UN official condemns 'massive destruction' of uncontacted tribe's land

December 15, 2014

A Totobiegosode woman after she was forced out of the forest, Paraguayan Chaco. © Ruedi Suter/Survival

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A senior UN official has condemned the “massive destruction of (Paraguay’s) ecosystems” which could wipe out the country’s last remaining uncontacted Indians.

Uncontacted Ayoreo­-Totobiegosode Indians in Paraguay’s northern Chaco region are being forced to flee from bulldozers that are destroying their homeland for beef production.

The Ayoreo­-Totobiegosode, like all uncontacted tribal peoples, face catastrophe unless their land is protected.

UN Special Rapporteur on the rights of Indigenous peoples, Victoria Tauli­ Corpuz, told the Paraguayan authorities, “(The Ayoreo) need their forests, without them their culture will disappear.”

In October 2014, Survival submitted a report to the Special Rapporteur in advance of her first trip to Paraguay.

Survival’s report highlighted the illegal invasion of cattle ranchers on the Ayoreo’s land, which has resulted in the fastest rate of deforestation in the world.*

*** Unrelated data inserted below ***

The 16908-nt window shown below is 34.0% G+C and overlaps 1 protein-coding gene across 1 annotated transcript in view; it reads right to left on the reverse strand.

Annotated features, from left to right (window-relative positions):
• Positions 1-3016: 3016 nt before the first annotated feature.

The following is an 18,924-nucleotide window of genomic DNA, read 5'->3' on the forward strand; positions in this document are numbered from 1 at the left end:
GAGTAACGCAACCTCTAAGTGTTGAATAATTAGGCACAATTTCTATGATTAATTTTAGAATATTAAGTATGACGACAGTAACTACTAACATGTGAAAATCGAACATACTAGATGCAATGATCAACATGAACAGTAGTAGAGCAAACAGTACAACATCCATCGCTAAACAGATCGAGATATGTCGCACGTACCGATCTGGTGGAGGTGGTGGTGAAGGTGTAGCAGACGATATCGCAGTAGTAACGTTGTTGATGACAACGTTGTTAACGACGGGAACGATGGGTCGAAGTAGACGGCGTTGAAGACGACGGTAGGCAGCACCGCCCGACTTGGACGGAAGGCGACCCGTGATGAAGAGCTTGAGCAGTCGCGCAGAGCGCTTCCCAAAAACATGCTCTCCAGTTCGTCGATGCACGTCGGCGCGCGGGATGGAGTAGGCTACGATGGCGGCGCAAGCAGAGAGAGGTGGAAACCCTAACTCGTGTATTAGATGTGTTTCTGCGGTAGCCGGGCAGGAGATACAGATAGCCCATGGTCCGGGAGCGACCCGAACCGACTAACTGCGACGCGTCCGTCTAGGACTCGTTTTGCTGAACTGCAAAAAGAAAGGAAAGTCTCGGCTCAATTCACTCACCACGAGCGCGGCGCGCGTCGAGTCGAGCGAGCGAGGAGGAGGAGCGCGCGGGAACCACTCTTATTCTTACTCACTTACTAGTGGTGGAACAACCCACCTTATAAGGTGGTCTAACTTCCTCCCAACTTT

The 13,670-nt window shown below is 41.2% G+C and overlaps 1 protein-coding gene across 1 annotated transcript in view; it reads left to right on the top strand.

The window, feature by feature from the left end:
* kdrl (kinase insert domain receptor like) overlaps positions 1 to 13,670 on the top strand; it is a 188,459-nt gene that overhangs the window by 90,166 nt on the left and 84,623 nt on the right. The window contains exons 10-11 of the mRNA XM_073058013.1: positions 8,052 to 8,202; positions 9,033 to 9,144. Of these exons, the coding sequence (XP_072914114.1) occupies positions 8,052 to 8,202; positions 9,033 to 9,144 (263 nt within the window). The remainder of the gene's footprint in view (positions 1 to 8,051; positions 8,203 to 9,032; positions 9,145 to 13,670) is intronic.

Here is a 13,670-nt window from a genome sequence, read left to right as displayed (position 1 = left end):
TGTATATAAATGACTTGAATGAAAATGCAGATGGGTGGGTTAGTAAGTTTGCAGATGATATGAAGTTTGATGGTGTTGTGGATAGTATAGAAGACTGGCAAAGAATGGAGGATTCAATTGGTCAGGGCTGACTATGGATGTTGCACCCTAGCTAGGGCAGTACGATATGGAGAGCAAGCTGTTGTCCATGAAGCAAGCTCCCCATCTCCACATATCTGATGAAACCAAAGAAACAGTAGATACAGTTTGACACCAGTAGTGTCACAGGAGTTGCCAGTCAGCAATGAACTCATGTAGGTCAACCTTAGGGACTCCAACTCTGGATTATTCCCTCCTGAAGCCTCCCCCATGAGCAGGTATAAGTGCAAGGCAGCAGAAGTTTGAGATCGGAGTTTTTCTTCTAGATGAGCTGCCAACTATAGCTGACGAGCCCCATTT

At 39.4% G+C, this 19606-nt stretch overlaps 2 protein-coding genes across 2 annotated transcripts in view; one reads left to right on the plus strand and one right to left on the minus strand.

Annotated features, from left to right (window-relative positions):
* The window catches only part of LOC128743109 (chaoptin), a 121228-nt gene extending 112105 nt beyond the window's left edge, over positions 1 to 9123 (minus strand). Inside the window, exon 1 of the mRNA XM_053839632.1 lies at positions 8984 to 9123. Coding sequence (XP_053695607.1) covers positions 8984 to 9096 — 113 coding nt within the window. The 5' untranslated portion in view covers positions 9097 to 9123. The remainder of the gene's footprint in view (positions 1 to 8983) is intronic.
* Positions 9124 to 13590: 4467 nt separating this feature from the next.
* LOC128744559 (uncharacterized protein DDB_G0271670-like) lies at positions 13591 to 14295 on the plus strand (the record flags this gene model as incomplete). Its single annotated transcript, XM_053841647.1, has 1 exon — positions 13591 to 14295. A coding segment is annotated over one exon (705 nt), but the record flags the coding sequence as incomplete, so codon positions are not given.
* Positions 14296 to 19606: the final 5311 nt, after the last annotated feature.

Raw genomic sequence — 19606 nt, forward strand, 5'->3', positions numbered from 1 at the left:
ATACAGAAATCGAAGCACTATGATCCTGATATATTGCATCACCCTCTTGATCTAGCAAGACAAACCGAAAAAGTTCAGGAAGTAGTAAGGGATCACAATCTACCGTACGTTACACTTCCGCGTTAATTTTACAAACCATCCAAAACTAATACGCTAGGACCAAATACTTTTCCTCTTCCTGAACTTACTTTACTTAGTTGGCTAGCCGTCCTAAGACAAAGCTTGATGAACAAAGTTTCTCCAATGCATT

Brazilian beef firm Yaguarete Pora S.A. has been illegally felling the Ayoreo’s forest home, forcing the vulnerable indians to flee from the land they depend on for their survival.

The Rapporteur remarked on the poor health of the country’s Indigenous peoples, 87% of whom have no access to health services.

Following first contact, many Ayoreo succumb to respiratory diseases to which they have no immunity, and numerous members of the tribe have been left to die.

“My general recommendation to the Paraguayan State is that it guarantees the Ayoreo-Totobiegosode’s rights and resources,” Tauli­ Corpuz said.

*This is based on a study conducted by M.C Hansen et al (2013), titled, ‘High-Resolution Global Maps of 21st-Century Forest Cover Change’. The study analysed satellite data from 2000 to 2012 and demonstrates that Paraguay had the highest net loss/area for that time period.